This Summary is provided to introduce a selection of concepts in a simplified form which are further described below in the Detailed Description. This Summary is not intended to identify key features or essential features of the claimed subject matter, nor is it intended to be used as an aid in determining the scope of the claimed subject matter. The claimed subject matter is not limited to implementations that solve any or all disadvantages noted in the background.
While the above-identified figures set forth one or more embodiments of the pointing device, other embodiments are also contemplated, as noted in the disclosure. In all cases, this disclosure presents the pointing device by way of representation and not limitation. It should be understood that numerous other modifications and embodiments can be devised by those skilled in the art which fall within the scope and spirit of the principles of this disclosure.
Pointing devices allow a user to interface with applications or programs on a computer device such as a personal computer, portable computer or other electronic device having a graphical user interface.
The tracking assembly 104 is configured detect movement and output a control signal proportional to the detected movement. The control signal is processed by a graphical user interface component 108 to position the cursor or pointer 106 on the graphical display 102 in response to input from the pointing device 100-1.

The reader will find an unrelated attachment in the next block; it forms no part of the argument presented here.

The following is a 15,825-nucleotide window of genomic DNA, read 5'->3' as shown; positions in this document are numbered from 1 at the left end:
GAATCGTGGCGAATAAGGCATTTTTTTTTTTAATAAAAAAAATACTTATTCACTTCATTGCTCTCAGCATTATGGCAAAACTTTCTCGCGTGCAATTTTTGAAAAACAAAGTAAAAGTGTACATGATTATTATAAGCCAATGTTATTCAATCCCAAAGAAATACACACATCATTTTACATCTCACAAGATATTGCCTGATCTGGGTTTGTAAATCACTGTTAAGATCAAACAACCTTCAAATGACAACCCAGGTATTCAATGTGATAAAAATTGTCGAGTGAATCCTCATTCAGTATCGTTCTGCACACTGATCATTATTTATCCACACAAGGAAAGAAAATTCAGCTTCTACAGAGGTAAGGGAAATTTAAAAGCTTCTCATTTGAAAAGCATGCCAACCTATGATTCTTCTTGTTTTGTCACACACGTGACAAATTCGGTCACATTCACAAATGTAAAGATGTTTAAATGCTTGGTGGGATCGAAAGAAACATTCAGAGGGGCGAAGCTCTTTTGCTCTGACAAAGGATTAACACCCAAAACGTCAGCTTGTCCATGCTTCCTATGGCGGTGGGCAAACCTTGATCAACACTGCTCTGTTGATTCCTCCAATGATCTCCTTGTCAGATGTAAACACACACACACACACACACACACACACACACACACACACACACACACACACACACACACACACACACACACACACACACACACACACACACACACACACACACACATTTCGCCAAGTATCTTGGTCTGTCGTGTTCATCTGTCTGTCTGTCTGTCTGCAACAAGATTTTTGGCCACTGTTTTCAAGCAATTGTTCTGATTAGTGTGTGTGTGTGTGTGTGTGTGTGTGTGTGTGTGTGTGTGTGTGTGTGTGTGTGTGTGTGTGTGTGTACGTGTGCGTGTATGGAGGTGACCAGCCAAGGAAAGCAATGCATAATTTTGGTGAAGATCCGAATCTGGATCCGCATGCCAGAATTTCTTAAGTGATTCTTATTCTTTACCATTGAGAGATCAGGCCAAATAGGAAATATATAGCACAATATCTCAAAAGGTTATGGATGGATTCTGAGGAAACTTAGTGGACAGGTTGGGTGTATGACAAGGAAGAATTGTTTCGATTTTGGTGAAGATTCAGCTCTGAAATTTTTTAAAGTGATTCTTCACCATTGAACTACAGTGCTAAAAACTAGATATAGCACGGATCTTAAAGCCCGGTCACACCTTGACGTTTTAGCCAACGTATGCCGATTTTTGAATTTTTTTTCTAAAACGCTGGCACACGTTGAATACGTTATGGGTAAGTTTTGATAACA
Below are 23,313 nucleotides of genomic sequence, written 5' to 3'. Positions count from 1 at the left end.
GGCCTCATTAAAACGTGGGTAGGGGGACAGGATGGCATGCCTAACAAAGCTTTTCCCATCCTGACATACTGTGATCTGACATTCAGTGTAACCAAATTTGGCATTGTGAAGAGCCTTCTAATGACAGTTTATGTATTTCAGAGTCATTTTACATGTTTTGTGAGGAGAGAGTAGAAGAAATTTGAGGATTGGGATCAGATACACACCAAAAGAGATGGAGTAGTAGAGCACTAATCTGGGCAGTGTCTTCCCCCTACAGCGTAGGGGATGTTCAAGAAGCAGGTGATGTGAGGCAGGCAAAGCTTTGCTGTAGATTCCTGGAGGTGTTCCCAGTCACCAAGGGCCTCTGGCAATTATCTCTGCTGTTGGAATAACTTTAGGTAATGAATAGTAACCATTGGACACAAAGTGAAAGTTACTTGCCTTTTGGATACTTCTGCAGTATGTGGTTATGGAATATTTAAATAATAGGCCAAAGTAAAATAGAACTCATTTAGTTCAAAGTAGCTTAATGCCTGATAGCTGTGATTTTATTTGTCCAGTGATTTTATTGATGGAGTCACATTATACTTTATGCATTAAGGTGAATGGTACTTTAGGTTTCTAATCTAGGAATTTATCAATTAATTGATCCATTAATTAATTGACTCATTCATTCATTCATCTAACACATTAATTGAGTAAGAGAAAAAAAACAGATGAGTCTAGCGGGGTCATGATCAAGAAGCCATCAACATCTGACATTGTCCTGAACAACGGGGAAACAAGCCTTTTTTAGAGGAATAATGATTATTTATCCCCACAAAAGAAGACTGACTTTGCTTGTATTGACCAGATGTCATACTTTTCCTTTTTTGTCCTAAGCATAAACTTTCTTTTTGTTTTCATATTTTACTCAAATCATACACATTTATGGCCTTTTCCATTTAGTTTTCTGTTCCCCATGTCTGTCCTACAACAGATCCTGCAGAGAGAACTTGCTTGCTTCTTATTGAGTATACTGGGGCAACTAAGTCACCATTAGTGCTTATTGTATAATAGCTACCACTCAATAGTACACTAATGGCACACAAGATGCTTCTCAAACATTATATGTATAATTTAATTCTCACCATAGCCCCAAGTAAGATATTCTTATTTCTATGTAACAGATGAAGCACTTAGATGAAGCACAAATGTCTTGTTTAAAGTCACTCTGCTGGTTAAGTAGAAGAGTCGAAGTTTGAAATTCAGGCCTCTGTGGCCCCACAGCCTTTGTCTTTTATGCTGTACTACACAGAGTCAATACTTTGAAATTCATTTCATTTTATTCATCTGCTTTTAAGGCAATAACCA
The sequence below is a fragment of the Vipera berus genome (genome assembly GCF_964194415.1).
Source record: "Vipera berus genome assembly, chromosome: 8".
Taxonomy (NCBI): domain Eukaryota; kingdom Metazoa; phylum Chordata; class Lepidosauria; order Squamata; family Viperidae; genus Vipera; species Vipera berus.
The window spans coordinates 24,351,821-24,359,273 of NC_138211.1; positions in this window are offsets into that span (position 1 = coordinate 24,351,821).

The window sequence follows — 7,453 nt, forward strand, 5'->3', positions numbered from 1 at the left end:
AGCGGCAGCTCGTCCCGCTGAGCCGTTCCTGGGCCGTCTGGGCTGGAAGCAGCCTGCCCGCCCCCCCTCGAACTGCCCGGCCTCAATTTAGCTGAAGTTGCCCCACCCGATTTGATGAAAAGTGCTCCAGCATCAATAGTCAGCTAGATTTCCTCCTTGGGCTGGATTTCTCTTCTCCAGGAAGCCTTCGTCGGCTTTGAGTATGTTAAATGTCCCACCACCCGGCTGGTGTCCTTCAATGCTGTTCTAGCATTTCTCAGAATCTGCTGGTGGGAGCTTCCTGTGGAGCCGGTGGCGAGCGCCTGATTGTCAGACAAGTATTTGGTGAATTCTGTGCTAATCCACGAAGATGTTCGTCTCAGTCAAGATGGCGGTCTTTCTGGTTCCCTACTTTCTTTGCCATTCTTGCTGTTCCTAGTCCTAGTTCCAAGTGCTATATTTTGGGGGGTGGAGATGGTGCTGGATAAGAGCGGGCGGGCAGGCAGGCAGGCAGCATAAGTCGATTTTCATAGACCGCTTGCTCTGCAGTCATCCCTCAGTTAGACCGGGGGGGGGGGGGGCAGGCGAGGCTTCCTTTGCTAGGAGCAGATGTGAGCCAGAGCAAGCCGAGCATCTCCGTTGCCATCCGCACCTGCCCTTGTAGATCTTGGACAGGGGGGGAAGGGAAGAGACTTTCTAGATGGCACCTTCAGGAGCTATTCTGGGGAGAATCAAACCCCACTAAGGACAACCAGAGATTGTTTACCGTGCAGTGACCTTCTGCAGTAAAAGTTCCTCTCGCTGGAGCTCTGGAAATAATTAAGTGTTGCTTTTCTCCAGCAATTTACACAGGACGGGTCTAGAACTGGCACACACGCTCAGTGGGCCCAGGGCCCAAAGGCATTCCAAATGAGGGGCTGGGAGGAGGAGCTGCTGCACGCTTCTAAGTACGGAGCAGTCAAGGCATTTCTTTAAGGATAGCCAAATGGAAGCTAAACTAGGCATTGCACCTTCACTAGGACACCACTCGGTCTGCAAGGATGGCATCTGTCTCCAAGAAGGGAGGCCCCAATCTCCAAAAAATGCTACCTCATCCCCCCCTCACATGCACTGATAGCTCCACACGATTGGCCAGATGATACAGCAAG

In the illustrated embodiment, the tracking assembly 104 includes one or more sensor elements (not shown in
As shown in
Once the pointer or cursor 106 is positioned on the desired icon or input 112, the user depresses the button 110 to activate the function corresponding to the particular icon or input 112 selected. Upon activation of the one or more buttons 110, the device outputs a control signal, which is processed by the graphical user interface component 108 to activate or invoke the selected application function or feature.
The illustrated device also includes a scroll wheel 114. The scroll wheel 114 is rotatable about a single axis to provide a one-dimensional input, which is used to scroll through an active display element 116 of the graphical display 102. Illustrative display elements 116 include, but are not limited to, text documents, HTML documents or Web pages. Although